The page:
Northern British Sayings #2: Snicket/Ginnel/Gennel

A “snicket” is an alleyway or passageway, and in Barnsley in South Yorkshire the word is used to mean a path, typically between fences or walls, in an open space or field, or between gardens.

A “ginnel” pronounced (pronounced with a hard “g” as in “gun”) is again an alleyway or passageway, but it the term is generally (in Barnsley) used to refer to a gap between houses (for example), or between buildings.

In Sheffield (some fifteen full miles away from Barnsley, but still in Yorkshire), these words are not used, but the alternative word “gennel” (pronounced “jennel”) is used.

Any other local variations? Please comment!

Posted by Steve Wetherill

11 comments

Ginnel is used throughout the North, Leeds, Manchester, middlesbro. Jennel is east mids.snikkit is a country path , ginnel being alley way etc

cathannabel

Jennel/gennel is Sheffield for alleyway, when I lived in Notts, near Mansfield, we used Jitty.

Here in South Cheshire it’s alleyway or Gulley.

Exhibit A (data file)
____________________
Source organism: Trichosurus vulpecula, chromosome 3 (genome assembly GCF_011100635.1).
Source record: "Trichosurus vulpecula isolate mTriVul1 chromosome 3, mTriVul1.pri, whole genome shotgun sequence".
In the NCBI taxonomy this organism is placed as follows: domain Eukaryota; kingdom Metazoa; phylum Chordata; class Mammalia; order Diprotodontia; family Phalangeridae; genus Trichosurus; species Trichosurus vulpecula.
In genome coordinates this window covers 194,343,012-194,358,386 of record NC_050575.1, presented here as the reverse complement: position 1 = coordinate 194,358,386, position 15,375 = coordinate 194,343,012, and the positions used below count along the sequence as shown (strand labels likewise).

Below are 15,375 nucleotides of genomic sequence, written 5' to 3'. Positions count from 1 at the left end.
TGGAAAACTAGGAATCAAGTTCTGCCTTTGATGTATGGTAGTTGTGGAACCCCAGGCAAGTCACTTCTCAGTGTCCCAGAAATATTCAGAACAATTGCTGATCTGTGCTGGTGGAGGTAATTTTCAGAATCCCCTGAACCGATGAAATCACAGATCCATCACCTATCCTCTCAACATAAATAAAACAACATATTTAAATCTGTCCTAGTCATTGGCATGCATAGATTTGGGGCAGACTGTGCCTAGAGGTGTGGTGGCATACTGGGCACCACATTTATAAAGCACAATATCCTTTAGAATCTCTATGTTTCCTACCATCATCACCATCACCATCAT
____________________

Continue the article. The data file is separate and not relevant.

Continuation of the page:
Gennel – West Greater Manchester, towards Warrington

In Leicestershire it’s called a Jitty.

Andrew Fisher

In Liverpool we call it a jigger

In Halifax we call it an opportunity.

My great aunt in Richmond, Yorks, when I asked what a ginnel was, replied simply, “a ginnel is a snicket with a roof on”. So they definitely don’t use the two words interchangeably there!

Spot on Helen

Interesting to see so many variations. I moved some 32 years ago to Warwickshire, where, as across the Midlands I believe, it’s a jitty.

In Doncaster it’s always been interchangeable, snicket and ginnel. But in Sheffield last week I was told to follow a jennel. It was just an open pathway in full view, when I expected a tight narrow passageway. No way I could gusset thump or knock out pills at that time of a morning.

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